2013.12.23 - christmas security

i got interested in how does wireless HID devices do work. Logitech Unify system has been put on the table. quick browsing forums mentions AES, which is nice. however quick search for more exact information on the producer's site came up unifying overview document. where we can read general, yet interesting pieces of information…

encryption... or is it?

first of all, producer does not assume mouse movements are relevant, thus only wireless keyboard signal is encrypted! quite a weird assumption, taking into account that quite a few services offer mouse-entered password. banks do that for start. this is mainly meant to fool keyloggers, but since your wireless connection is NOT encrypted, you actually transfer your password in the air… what do you think the password is?

password via mouse track

oh – and btw! you have mouse clicks as well, so it gets even simpler. and what about the image? well – forgetting about emission security issues for a second, you can gather these data from the network. connection to bank is encrypted, but the HTTP header is not, thus one can easily enter the same site victim did a second ago and just apply mouse movements. since to sniff you are probably nearby, it is very likely that you are in the same network: wired or wireless – doesn't matter much at this point.

MitM?

but it get worse – if mouse movement is not encrypted, what is the problem with remotely moving someone's mouse cursor? now that looks awfully bad…

mom - where do keys come from?

reading on Logitech's description we see that new devices are pre-paired with the receivers. this means you can just plug and play it. nice and more less secure – assuming keys are not stored/stolen by someone within the factory, or the company itself. NSA would love it i guess.

but let's assume this is not the case here1). so how about pairing new device(s)? Logitech claims single receiver can handle up to 6 of them. well – this is done by software. user can choose to connect new device, and keys are generated and stored in the hardware. the funny part is AES is a symmetric encryption. luckily the key is not transferred in a plain-text. unfortunately instead of it, […] The same unique key is constructed both in the keyboard and in the receiver based on random values exchanged during the pairing procedure. […]. does anyone else smell security-by-obscurity approach here? what it means is that it's enough to reverse-engineer the algorithm within any device to by able to get your hands on all keys.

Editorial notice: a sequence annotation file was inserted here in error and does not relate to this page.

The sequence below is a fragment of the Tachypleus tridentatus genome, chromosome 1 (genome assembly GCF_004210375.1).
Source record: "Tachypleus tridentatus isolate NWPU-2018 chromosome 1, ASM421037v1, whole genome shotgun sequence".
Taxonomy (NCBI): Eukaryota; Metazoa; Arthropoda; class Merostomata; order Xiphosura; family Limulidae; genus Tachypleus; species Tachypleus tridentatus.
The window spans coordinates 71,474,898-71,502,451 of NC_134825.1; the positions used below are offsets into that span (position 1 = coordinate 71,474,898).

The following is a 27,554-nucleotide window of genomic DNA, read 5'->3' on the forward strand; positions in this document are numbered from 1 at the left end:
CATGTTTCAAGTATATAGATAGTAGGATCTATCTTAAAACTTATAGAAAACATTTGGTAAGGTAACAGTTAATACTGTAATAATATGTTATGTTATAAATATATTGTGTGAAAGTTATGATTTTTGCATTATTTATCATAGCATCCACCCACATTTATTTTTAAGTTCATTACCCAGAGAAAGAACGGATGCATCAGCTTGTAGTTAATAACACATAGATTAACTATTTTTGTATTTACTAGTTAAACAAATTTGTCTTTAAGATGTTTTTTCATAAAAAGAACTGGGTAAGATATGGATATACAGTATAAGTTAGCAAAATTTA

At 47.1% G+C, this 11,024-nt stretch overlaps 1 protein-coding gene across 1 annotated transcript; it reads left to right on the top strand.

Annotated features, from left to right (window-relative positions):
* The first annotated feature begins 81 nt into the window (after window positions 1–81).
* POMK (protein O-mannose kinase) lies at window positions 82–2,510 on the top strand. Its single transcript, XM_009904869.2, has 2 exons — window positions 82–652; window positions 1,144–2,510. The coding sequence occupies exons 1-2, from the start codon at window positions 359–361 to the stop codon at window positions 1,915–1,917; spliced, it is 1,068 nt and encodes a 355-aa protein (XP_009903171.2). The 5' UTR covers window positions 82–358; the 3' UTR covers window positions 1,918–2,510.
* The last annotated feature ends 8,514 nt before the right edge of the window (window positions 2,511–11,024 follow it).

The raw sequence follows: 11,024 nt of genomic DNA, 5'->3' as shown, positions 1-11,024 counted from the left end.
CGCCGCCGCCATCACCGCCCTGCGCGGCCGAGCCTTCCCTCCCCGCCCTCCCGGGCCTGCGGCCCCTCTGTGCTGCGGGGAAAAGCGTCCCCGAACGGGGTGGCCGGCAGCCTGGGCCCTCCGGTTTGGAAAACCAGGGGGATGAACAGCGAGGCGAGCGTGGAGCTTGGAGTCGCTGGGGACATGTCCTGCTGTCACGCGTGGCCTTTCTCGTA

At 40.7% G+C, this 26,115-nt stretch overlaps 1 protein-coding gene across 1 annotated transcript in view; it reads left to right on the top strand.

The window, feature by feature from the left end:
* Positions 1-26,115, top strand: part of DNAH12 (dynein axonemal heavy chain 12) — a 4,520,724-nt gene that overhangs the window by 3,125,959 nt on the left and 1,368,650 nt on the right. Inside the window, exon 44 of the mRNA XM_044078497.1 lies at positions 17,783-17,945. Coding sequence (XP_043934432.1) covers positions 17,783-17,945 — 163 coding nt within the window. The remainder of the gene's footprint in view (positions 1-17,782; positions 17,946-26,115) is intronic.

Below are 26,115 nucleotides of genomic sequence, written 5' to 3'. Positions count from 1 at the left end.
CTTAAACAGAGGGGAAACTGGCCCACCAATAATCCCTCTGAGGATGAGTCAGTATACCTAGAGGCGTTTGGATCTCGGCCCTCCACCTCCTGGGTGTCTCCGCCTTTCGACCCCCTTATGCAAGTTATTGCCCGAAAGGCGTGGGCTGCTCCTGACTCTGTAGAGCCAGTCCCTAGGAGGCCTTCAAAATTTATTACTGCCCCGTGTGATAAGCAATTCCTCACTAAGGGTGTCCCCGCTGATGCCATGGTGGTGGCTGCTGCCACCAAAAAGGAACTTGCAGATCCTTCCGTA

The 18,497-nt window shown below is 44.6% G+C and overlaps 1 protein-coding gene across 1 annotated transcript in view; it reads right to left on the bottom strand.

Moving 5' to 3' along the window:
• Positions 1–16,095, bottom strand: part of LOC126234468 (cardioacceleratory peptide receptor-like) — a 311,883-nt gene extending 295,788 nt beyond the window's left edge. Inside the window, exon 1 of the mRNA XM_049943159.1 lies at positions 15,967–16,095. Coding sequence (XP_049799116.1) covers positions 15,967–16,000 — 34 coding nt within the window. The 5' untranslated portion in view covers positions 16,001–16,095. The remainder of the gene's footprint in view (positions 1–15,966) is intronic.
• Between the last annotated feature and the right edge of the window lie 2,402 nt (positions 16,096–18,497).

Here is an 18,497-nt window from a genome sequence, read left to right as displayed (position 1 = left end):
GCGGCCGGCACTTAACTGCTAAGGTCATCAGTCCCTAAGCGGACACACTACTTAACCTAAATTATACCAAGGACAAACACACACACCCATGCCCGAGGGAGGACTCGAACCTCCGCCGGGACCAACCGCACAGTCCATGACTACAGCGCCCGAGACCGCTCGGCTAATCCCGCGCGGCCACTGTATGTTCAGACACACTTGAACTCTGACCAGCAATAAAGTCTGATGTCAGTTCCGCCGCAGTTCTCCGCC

since an exchange of pseudo-random numbers is done in a plain-text as well, MitM on a key generation phase can probably be done as well.

possible improvements

first of all – encrypt everything. what's the point of not encrypting mouse events, it it's already done for keyboards?

it would also be nice to generate some random noise here and there to achieve better privacy (eavesdropper would never know which transmission is an action and which is noise). this would not require great deal of battery life-time.

pairing is done just plain(-text) wrong. why not use certificates? Logitech could generate root-CA for their devices, sign each device's certificate with it and upload into each device. then only logitech-approved device could connect (i.e. would offer a valid certificate) and these certificates could be used for doing safe communication. by showing certificate number, device could be verified by the user, to ensure this is indeed her device that is trying to pair. this model could be used to do either all of the communication securely or at least for a key exchanging phase (symmetric encryption requires less computational power than asymmetric).

conclusion

mechanically device is smooth and handy. nice at the first sight, but not so secure if you get into details. strong encryption algorithms are good, but they need to be used wisely. we're in XXI century for haven's sake.

day by day i'm more and more convinced that there should be at least one security expert in each branch in the industry and no product should be sold w/o passing a full-scale review of its security aspects. until that happens i think i prefer wired and/or open-source-based solutions, so that either there will be no easy attack vector, or i would have a chance to fix broken-by-design elements of a purchased system.

1)
just assume
blog/2013/12/23/christmas_security.txt · Last modified: 2013/12/23 09:34 by basz
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